Making time for the Truckee
October 10, 2006
Hundreds of volunteers of all ages will pitch in to help plant, dig, weed and celebrate the Sierra Nevada scenery as part of Sundays 11th annual Truckee River Day.Nearly 400 people have signed up to participate in a number of projects from Martis Valley meadows to the Legacy Trail to clean up the regions rivers and creeks in a conservation effort organized by the Truckee River Watershed Council.You dont become a volunteer for this if you dont want to get dirty, said Beth Christman, Truckee River Watershed Council program manager.Christman said she hopes to have as many as 500 volunteers to help with 10 different project sites the council has established for this years Oct. 15 event. A few projects will be dedicated to the Martis Valley area. About 100 people, including members of the Girl Scouts and Cub Scouts, will reseed a trail with wetland grass that runs alongside the Martis Creek, she said.The U.S. Forest Service has been involved with Truckee River Day since it began. Joanne Roubique, Truckee ranger, said the Forest Service is leading three larger projects this year. There is a restoration effort at Lake of the Woods, north of Truckee on Highway 89; conservation work on Merrill Creek and Davies Creek north of Stampede Reservoir; and weed control along the Truckee River between Olympic Heights and Glenshire.Removing the invasive musk thistle growing along the Truckee River is necessary to ensure that native vegetation continues to thrive and prevent erosion, said Susi Urie, east zone botanist for the Tahoe National Forest.Christman said the council carefully avoids damage that might be caused by a large number of people in delicate areas. She said a smaller number of volunteers are assigned to work on projects located in more sensitive areas.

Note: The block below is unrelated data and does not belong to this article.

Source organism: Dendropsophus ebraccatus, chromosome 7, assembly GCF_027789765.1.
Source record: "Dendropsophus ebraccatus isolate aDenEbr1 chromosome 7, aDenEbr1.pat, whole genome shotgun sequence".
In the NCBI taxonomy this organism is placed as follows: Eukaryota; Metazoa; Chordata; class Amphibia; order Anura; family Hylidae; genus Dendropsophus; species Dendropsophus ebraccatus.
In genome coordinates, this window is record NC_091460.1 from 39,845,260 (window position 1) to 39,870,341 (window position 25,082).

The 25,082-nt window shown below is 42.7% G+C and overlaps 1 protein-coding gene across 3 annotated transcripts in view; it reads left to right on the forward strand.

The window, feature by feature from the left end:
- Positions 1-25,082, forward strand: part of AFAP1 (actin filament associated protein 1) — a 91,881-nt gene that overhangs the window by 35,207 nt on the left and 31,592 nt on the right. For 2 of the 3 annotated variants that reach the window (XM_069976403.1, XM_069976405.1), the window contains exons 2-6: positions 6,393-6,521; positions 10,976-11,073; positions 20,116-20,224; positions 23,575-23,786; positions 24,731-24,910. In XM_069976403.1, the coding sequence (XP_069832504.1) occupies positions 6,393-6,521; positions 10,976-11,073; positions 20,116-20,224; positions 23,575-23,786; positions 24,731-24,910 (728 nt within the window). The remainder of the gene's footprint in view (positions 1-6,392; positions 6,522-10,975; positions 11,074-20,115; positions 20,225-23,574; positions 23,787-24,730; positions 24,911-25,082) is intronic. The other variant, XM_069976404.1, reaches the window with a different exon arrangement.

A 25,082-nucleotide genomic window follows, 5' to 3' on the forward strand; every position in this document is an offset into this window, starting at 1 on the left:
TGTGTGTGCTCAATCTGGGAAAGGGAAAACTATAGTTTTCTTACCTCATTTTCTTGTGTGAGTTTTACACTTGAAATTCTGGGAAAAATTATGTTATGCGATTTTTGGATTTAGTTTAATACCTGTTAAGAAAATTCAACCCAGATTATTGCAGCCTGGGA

Volunteer work is very important to getting the projects accomplished, Roubique said.Its a wonderful educational opportunity and it gives us a chance to interact shoulder to shoulder with all the volunteers, Roubique said. A planting project on the Legacy Trail, near Truckee River Regional Park, invites youngsters to bring their garden tools, Christman said. She said when the Department of Fish and Game truck arrives, children line up with buckets in hand to release juvenile trout into the river. The trout release has always marked the celebratory close to Truckee River Day.Truckee River Day has had a big turnout from the get-go, fluctuating from 400 to as many as 800 volunteers in the past, Christman said. A lot of our volunteers have been involved for 10 years, Christman said. Weve got a formula that works pretty well.